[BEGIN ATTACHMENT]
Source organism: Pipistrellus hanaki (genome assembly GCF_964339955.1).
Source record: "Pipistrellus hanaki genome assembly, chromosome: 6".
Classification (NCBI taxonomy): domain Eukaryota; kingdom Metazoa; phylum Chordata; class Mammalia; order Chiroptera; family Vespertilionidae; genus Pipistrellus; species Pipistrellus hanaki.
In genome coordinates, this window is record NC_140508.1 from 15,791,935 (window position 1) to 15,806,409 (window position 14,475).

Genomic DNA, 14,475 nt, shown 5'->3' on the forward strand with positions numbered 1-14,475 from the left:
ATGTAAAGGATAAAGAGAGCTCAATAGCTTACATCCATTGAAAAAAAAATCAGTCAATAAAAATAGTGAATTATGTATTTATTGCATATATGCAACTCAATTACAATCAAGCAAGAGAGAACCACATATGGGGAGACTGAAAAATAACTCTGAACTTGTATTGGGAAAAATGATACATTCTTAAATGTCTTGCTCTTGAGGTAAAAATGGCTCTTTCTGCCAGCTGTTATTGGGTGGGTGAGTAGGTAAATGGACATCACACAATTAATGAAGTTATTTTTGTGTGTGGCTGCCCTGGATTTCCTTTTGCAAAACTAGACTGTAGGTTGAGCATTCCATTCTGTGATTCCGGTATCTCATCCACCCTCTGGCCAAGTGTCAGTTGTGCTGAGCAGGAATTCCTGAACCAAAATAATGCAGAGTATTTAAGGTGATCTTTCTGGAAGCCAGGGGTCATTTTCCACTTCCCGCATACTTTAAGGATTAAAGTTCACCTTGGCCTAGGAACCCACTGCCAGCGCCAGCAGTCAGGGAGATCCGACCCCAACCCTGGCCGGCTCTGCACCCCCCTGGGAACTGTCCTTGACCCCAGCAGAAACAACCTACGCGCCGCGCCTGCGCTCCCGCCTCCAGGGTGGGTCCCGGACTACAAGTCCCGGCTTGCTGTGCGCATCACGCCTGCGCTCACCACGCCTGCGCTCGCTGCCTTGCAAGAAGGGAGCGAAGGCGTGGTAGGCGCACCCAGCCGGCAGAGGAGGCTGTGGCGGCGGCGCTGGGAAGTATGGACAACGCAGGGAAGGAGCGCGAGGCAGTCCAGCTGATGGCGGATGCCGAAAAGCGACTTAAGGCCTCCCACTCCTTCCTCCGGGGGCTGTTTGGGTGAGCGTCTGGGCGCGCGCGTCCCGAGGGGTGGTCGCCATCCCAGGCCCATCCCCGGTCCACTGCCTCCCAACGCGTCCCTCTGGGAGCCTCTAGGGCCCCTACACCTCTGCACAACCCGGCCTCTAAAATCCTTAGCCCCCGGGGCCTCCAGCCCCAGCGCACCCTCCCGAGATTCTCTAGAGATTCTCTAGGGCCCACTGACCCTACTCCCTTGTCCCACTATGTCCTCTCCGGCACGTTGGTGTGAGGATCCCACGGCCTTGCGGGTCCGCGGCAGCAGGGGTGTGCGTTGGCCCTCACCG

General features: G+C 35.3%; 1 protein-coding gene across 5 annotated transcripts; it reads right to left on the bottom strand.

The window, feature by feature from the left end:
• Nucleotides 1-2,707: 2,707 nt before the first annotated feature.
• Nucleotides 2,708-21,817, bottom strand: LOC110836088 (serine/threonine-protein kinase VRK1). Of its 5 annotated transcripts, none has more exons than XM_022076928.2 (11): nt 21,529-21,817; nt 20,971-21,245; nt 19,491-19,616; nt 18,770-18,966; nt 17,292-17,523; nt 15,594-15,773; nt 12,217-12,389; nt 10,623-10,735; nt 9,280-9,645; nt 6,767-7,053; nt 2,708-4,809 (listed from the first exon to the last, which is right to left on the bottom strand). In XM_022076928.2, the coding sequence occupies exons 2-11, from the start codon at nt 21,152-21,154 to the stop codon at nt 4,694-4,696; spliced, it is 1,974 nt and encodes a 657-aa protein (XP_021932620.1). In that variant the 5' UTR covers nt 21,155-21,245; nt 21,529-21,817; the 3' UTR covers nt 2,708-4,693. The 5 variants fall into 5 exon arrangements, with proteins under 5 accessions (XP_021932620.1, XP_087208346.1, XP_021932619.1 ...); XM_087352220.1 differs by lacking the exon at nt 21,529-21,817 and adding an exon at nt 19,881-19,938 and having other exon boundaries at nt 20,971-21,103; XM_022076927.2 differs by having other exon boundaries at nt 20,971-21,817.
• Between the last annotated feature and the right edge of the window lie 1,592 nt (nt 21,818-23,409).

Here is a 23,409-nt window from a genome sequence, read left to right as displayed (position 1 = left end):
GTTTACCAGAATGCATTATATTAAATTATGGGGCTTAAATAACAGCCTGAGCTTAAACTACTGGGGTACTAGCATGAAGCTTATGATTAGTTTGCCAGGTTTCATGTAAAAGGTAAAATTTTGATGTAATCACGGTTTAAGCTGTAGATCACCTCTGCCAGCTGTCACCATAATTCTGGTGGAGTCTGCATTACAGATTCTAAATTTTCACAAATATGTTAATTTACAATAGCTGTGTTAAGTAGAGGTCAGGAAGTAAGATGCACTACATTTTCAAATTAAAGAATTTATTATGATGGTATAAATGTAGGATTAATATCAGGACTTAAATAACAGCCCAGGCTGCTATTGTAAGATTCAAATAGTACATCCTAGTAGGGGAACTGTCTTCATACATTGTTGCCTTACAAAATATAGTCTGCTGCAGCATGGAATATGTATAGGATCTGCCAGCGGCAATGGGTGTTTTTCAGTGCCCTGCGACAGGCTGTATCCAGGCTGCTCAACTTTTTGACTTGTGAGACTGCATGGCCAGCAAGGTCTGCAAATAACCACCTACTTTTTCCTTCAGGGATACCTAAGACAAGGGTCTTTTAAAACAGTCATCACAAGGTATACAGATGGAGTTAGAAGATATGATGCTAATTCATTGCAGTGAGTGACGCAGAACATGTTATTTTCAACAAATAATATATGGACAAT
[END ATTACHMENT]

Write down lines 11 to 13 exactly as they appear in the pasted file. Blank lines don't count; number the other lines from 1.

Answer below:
• Between the last annotated feature and the right edge of the window lie 1,592 nt (nt 21,818-23,409).

Here is a 23,409-nt window from a genome sequence, read left to right as displayed (position 1 = left end):
GTTTACCAGAATGCATTATATTAAATTATGGGGCTTAAATAACAGCCTGAGCTTAAACTACTGGGGTACTAGCATGAAGCTTATGATTAGTTTGCCAGGTTTCATGTAAAAGGTAAAATTTTGATGTAATCACGGTTTAAGCTGTAGATCACCTCTGCCAGCTGTCACCATAATTCTGGTGGAGTCTGCATTACAGATTCTAAATTTTCACAAATATGTTAATTTACAATAGCTGTGTTAAGTAGAGGTCAGGAAGTAAGATGCACTACATTTTCAAATTAAAGAATTTATTATGATGGTATAAATGTAGGATTAATATCAGGACTTAAATAACAGCCCAGGCTGCTATTGTAAGATTCAAATAGTACATCCTAGTAGGGGAACTGTCTTCATACATTGTTGCCTTACAAAATATAGTCTGCTGCAGCATGGAATATGTATAGGATCTGCCAGCGGCAATGGGTGTTTTTCAGTGCCCTGCGACAGGCTGTATCCAGGCTGCTCAACTTTTTGACTTGTGAGACTGCATGGCCAGCAAGGTCTGCAAATAACCACCTACTTTTTCCTTCAGGGATACCTAAGACAAGGGTCTTTTAAAACAGTCATCACAAGGTATACAGATGGAGTTAGAAGATATGATGCTAATTCATTGCAGTGAGTGACGCAGAACATGTTATTTTCAACAAATAATATATGGACAAT